There are times in life when it's important to challenge the sacred cows, to say the things that others perhaps do not wish to hear, but there must be more to us than just that or we end up becoming caricatures and bullying others into being the same.

To return to an earlier point, a storyteller who tells the same tale night after night becomes awfully boring, no matter how well they tell the tale. Like the wicked ghosts in the wonderful Amicus pot-boiler 'Vault of Horror', being doomed to endless repetition of a single story must be a form of hell. The secret of the successful storyteller is their capacity to acquire and bring to life new tales, new songs, new poems ~ and I think the same is true of our own psyches. If we can embrace a number of archetypes or scripts, moving between characters at different points in our lives and/or different situations, we are liable to become richer, deeper, happier people who will enjoy the songs of our lives rather than becoming trapped in them and starting to see other people always in a single light (which they may well not belong in).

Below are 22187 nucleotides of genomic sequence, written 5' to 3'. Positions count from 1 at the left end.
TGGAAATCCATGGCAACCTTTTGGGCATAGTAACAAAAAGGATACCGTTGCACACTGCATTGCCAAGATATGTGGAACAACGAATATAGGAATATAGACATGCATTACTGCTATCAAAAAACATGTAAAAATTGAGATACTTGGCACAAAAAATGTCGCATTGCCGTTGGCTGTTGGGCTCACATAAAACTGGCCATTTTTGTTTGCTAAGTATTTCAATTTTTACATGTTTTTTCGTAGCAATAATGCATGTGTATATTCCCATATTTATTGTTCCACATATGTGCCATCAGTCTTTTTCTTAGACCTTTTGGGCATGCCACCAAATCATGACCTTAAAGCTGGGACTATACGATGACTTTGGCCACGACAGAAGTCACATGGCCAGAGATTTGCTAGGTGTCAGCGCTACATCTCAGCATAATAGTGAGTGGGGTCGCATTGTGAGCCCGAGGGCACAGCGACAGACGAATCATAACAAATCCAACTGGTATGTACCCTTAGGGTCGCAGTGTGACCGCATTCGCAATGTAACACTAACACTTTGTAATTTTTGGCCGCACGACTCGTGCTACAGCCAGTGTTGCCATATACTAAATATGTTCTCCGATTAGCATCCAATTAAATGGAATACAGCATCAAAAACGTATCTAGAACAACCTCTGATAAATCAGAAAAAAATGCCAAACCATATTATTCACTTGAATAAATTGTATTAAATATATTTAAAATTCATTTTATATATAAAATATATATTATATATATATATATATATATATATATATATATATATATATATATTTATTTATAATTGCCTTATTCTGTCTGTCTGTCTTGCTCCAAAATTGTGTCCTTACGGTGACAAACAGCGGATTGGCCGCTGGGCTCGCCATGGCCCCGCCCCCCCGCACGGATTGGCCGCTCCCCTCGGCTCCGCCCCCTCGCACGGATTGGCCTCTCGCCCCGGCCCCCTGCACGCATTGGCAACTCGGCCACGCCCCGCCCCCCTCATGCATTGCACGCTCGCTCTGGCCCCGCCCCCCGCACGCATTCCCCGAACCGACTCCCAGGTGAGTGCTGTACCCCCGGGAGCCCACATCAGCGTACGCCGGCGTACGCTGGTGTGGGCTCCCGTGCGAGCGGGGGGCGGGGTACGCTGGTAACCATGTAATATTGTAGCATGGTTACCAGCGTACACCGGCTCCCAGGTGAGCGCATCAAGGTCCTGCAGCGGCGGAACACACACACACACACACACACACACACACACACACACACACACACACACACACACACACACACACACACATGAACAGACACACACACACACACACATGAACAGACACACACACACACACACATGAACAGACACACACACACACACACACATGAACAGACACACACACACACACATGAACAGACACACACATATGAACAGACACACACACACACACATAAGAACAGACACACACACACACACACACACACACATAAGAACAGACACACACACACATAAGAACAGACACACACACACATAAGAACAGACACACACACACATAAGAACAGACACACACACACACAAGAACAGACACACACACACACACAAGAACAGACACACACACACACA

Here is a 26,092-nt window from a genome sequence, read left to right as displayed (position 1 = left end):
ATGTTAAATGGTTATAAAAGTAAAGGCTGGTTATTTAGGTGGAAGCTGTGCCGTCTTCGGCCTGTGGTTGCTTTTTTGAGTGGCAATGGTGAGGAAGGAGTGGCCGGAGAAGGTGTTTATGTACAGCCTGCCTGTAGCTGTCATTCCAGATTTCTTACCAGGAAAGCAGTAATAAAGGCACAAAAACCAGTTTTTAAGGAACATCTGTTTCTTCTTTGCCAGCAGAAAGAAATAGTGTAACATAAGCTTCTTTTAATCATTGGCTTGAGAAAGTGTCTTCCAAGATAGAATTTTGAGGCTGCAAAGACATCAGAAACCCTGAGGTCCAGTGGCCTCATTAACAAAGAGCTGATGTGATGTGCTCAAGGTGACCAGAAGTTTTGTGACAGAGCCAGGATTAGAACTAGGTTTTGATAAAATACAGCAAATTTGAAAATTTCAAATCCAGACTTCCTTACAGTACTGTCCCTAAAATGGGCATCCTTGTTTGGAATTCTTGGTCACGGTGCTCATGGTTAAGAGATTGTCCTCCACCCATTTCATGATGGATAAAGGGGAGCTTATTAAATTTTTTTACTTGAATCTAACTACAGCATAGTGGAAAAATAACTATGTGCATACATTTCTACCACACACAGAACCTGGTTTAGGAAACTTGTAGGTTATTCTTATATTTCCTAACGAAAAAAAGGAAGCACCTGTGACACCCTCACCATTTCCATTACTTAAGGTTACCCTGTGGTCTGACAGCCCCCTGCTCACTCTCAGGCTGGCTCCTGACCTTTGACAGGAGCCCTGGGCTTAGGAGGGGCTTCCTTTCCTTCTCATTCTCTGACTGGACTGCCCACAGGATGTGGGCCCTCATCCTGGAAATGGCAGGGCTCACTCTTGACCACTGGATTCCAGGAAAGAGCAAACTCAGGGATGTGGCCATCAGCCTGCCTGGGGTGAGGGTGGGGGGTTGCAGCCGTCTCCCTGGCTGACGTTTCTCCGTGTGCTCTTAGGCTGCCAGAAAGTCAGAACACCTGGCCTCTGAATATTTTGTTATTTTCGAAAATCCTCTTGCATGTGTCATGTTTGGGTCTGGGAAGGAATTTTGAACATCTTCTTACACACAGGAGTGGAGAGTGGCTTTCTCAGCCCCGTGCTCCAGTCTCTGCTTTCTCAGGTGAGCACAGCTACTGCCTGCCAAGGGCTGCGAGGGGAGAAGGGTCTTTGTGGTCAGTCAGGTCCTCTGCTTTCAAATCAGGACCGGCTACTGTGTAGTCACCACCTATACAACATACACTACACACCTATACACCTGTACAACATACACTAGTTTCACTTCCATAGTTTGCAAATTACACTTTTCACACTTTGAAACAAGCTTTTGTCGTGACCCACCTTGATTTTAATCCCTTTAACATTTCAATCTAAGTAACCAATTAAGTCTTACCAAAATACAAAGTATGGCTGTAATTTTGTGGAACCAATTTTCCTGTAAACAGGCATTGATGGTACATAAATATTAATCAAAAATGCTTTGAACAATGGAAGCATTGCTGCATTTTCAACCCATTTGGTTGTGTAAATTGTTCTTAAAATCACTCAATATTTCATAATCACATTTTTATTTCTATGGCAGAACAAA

Comments

  1. Rhiannon and the Ancient Mariner were both punished in part by having to keep retelling their stories. Thanks for this Robin, a thoughful and multilayered post. It's an odd business to find you are mooing with confusion when you had no idea you were any kind of cow at all... :-)

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  2. I think some of the problem when people strive to be like an idol is that they interpret everything in terms of that idol. For example, if a Christian friend explains to me why Jesus is important in his life, but I refuse to convert to Christianity then my friend may interpret my actions as rejecting them, when all I am doing is rejecting their belief. Of course, this does lead on to the problem that some people so identify with their beliefs that they see any rejection of those beliefs as a rejection of them as an individual.

    For me, the starting point has to be each of us valuing ourself. Then, when people challenge us, we don't feel threatened by that challenge. This, in turn, means we can see another point of view - we can appreciate the attraction of the song of their life even when it isn't a song we choose not to sing.

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  3. Common problem in academia too, the inability to separate personal identity from a pet theory (so criticism of the latter gets treated as if it were the former).